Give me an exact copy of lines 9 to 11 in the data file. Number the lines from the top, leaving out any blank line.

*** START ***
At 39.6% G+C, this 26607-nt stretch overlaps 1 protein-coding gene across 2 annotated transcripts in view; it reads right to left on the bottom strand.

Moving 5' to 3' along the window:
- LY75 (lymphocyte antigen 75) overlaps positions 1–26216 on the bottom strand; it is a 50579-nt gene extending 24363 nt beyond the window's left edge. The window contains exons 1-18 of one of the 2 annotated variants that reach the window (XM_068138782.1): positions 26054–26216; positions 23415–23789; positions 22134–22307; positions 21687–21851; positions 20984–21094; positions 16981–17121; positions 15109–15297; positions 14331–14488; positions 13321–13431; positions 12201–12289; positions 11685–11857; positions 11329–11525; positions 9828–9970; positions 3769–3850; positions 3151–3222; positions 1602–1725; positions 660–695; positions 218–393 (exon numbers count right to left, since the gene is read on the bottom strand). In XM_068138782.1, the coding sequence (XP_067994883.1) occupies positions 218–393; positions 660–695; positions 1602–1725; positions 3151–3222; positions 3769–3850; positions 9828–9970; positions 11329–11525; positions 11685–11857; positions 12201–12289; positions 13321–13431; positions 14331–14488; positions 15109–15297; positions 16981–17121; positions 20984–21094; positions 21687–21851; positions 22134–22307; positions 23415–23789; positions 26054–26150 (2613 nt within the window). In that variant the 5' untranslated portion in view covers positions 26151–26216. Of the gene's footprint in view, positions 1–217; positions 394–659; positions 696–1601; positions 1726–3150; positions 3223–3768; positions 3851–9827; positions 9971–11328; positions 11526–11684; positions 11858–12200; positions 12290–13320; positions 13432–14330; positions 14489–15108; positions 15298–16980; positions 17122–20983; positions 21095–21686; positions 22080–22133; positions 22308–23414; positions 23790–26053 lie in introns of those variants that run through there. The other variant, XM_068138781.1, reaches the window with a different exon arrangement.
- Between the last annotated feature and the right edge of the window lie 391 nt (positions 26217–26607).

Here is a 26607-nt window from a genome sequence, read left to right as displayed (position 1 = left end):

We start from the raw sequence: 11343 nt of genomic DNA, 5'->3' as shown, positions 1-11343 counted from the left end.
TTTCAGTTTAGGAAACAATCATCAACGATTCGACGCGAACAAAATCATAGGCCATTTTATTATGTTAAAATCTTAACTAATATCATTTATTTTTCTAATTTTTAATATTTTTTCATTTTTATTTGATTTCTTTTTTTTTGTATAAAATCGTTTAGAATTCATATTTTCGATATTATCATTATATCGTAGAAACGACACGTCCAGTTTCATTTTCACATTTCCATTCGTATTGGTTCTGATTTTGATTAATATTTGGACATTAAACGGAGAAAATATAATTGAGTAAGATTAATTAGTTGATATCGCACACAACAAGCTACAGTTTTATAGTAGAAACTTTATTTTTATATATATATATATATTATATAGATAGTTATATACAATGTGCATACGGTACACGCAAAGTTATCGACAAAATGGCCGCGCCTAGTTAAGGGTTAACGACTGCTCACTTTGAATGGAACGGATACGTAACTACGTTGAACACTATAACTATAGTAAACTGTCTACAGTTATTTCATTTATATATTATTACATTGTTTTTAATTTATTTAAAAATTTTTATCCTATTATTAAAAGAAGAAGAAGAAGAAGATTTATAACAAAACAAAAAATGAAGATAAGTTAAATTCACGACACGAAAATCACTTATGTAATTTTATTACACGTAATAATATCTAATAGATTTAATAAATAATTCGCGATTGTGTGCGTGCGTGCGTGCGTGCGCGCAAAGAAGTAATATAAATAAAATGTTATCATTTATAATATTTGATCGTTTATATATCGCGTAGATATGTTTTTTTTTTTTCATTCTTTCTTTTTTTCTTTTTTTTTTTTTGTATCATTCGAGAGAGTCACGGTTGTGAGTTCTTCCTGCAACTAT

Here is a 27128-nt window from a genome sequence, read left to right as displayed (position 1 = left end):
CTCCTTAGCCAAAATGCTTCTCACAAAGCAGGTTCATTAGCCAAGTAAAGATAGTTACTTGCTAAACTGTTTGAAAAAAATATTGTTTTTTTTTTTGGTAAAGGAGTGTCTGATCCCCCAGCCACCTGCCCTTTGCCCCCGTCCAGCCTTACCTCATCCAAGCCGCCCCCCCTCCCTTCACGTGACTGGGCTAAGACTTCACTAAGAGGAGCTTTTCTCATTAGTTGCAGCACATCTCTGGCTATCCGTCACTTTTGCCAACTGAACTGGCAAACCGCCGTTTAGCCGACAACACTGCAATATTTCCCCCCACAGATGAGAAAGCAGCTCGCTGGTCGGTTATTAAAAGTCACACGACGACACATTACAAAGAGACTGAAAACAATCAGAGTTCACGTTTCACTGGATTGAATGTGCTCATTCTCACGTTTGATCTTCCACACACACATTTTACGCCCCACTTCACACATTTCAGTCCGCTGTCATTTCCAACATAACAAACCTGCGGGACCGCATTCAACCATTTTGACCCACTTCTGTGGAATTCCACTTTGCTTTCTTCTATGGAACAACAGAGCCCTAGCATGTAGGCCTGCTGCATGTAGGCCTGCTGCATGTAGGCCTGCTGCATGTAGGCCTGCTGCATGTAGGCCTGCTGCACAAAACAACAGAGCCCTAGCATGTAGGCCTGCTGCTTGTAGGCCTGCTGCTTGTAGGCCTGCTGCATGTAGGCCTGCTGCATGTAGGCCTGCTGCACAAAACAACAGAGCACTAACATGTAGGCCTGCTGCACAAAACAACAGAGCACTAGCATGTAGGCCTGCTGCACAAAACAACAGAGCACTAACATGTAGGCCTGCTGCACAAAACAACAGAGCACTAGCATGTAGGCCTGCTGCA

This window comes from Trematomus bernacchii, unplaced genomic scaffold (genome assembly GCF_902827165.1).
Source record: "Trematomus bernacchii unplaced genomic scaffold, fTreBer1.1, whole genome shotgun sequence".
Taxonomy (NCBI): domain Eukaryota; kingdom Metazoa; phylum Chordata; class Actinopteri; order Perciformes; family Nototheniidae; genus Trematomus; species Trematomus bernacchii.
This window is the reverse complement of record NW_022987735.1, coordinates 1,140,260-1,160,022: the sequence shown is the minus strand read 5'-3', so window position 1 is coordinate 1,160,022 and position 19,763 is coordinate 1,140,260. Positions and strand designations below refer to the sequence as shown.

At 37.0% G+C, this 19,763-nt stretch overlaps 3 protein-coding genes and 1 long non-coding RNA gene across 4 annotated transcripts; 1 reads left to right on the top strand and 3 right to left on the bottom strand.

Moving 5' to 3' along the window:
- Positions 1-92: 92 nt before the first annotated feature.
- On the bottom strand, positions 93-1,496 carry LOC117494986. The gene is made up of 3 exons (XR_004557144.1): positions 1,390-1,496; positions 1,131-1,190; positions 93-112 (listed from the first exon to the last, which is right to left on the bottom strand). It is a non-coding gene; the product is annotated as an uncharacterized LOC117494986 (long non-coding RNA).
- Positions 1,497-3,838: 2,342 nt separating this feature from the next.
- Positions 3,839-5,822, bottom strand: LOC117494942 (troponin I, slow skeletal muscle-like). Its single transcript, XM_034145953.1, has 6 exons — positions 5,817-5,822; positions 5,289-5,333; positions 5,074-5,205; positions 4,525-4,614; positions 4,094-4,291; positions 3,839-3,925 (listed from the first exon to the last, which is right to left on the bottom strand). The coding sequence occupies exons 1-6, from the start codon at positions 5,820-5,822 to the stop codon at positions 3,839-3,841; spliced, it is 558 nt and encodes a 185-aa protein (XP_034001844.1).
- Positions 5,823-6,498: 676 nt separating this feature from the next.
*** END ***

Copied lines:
CTCCTTAGCCAAAATGCTTCTCACAAAGCAGGTTCATTAGCCAAGTAAAGATAGTTACTTGCTAAACTGTTTGAAAAAAATATTGTTTTTTTTTTTGGTAAAGGAGTGTCTGATCCCCCAGCCACCTGCCCTTTGCCCCCGTCCAGCCTTACCTCATCCAAGCCGCCCCCCCTCCCTTCACGTGACTGGGCTAAGACTTCACTAAGAGGAGCTTTTCTCATTAGTTGCAGCACATCTCTGGCTATCCGTCACTTTTGCCAACTGAACTGGCAAACCGCCGTTTAGCCGACAACACTGCAATATTTCCCCCCACAGATGAGAAAGCAGCTCGCTGGTCGGTTATTAAAAGTCACACGACGACACATTACAAAGAGACTGAAAACAATCAGAGTTCACGTTTCACTGGATTGAATGTGCTCATTCTCACGTTTGATCTTCCACACACACATTTTACGCCCCACTTCACACATTTCAGTCCGCTGTCATTTCCAACATAACAAACCTGCGGGACCGCATTCAACCATTTTGACCCACTTCTGTGGAATTCCACTTTGCTTTCTTCTATGGAACAACAGAGCCCTAGCATGTAGGCCTGCTGCATGTAGGCCTGCTGCATGTAGGCCTGCTGCATGTAGGCCTGCTGCATGTAGGCCTGCTGCACAAAACAACAGAGCCCTAGCATGTAGGCCTGCTGCTTGTAGGCCTGCTGCTTGTAGGCCTGCTGCATGTAGGCCTGCTGCATGTAGGCCTGCTGCACAAAACAACAGAGCACTAACATGTAGGCCTGCTGCACAAAACAACAGAGCACTAGCATGTAGGCCTGCTGCACAAAACAACAGAGCACTAACATGTAGGCCTGCTGCACAAAACAACAGAGCACTAGCATGTAGGCCTGCTGCA

This window comes from Trematomus bernacchii, unplaced genomic scaffold (genome assembly GCF_902827165.1).
Source record: "Trematomus bernacchii unplaced genomic scaffold, fTreBer1.1, whole genome shotgun sequence".